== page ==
He could remember the long, noisy, rattling trip in the Beeston Humberette to the huge showroom of the Great Eastern Motor Company in Park Street, where he was taken to feast his eyes on the steam and motor-cars on display. The open-mouthed stares of people who stopped in their tracks to see that rarity, a car, phut-phutting down Circular Road. (The child Prafulla was not immune to this sense of wonder; he and his brother sat for long hours in the front balcony to watch motor cycles going down the street; when a horse-drawn brougham or a Victoria or, better still, an Oldsmobile, made an appearance, the boys’ day was made.) Much earlier, when he was a little boy carried in the tight embrace of his father’s arms, the spectacular experience of watching the ascent of a gas-balloon carrying a man up up up from the Oriental Gas Company fields to the sky.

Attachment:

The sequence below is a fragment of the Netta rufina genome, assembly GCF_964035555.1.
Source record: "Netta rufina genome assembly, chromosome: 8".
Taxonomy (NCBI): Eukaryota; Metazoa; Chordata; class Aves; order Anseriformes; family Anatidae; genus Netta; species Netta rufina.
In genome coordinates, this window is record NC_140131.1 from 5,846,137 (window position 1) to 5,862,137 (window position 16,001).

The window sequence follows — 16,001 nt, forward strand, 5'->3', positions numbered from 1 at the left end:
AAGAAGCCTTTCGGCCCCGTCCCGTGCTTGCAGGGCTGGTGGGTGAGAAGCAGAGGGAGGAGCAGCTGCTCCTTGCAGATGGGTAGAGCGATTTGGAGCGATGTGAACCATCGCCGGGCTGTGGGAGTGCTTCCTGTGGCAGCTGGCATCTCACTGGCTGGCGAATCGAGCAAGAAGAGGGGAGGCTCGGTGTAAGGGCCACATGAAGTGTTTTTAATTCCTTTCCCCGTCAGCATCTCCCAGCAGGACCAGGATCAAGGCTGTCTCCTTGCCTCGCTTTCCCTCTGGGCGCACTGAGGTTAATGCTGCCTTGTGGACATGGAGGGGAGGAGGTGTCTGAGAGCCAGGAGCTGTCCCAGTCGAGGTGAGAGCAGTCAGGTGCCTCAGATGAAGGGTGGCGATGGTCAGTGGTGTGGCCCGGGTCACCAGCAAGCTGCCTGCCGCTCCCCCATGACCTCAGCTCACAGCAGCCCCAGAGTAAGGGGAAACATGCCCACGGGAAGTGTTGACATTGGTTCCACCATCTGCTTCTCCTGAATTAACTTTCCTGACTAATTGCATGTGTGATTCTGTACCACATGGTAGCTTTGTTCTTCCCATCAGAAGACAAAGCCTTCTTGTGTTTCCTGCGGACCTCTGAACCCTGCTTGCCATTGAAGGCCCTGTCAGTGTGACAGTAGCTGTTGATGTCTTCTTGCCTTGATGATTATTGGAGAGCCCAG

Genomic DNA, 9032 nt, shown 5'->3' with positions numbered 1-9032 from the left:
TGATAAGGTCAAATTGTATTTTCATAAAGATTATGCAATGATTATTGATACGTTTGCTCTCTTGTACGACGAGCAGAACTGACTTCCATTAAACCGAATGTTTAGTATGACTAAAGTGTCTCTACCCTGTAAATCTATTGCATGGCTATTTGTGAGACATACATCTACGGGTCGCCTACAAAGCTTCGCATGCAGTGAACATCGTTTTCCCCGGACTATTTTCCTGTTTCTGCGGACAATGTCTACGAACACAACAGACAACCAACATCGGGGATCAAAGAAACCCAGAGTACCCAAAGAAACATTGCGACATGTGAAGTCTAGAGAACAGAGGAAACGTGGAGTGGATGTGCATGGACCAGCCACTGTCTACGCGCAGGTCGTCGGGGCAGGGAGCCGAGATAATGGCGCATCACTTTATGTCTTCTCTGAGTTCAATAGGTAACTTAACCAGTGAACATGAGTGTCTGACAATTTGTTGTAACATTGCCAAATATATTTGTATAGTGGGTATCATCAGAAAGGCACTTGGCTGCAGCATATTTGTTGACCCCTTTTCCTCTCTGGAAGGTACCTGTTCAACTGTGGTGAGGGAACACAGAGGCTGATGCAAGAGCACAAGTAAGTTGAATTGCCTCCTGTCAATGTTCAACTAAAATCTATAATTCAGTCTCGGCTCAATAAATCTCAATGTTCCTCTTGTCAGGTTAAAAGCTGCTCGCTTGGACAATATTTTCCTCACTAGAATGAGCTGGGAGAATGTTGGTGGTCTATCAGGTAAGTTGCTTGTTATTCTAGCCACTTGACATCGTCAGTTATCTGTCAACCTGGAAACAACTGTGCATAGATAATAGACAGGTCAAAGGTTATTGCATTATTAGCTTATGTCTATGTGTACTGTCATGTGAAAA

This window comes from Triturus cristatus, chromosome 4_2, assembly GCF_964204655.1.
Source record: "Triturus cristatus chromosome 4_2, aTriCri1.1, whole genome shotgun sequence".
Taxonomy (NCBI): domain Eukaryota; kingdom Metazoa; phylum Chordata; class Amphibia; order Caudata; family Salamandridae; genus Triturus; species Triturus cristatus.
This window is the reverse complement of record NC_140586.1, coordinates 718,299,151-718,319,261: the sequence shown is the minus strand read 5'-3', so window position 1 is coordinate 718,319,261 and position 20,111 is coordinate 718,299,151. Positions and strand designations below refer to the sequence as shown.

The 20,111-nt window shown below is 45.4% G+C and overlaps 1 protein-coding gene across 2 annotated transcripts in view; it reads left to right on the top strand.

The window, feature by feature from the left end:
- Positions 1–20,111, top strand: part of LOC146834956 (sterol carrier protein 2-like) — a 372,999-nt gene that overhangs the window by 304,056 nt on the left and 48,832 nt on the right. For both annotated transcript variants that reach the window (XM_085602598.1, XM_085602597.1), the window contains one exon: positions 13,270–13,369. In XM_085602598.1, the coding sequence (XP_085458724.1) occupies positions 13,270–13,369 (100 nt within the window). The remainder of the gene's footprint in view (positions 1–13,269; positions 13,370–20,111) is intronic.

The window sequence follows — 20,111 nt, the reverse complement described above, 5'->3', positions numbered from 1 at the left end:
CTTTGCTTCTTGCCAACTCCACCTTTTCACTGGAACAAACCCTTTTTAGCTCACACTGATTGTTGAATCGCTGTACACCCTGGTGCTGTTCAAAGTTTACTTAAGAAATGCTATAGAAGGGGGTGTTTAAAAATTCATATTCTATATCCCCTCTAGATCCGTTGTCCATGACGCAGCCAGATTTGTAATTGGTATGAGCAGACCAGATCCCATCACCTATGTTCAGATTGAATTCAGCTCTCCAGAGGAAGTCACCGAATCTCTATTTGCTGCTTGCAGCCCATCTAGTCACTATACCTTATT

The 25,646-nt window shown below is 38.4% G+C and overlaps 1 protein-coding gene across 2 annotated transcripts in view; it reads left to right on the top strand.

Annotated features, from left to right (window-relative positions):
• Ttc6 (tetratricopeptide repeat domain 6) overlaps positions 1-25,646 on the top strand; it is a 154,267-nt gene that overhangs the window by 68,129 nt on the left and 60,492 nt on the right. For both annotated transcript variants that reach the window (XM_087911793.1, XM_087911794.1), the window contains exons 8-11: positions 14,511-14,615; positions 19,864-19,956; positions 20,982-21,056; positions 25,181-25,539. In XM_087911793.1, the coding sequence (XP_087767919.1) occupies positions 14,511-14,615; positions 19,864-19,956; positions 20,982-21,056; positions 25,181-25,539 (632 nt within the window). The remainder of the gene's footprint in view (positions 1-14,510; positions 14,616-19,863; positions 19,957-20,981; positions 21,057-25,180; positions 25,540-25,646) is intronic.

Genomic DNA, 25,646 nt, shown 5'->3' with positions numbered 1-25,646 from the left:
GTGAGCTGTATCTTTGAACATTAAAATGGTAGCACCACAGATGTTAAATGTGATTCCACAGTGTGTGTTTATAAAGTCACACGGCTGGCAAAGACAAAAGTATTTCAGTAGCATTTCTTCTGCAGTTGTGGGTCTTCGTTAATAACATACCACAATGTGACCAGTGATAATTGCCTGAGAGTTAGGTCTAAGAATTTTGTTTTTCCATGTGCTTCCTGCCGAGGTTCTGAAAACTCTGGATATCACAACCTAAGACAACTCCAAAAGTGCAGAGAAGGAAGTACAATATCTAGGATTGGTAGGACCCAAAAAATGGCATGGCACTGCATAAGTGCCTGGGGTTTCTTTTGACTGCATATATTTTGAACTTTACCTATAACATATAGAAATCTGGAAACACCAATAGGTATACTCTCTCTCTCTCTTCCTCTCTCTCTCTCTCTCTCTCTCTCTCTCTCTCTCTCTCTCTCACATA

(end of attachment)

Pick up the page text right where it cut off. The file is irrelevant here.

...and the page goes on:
The kadam tree in the garden that looked adorned with perfect spheres of creamy-golden light in the monsoon. The man who came around every evening, a ladder on his shoulder, lighting the street lamps.
- The Lives of Others
Neel Mukherjee is the author of two novels: A Life Apart (2010), and The Lives of Others (2014), which was shortlisted for the Man Booker Prize, the Costa Novel Award, and won the Encore Award. He was born in Calcutta and now lives in London.
We travel not to explore another country
but to return home fresh, bearing gifts.
Our lives the airports we fly from,
our bodies and souls, maps and compasses –
days the journeys we make,
past the continents we leave behind.
Surely there is somewhere, something
that justifies our coming and going?
Isn’t that why we seek a sign from each other
of experiences worth dying for
as we commune with love under starlight
brittle with frost and the sharp taste of blood?
Let’s fly free, not nailed to a mast;
see the universe with new eyes
not blinded by shadows that light casts.
- Dreams That Spell the Light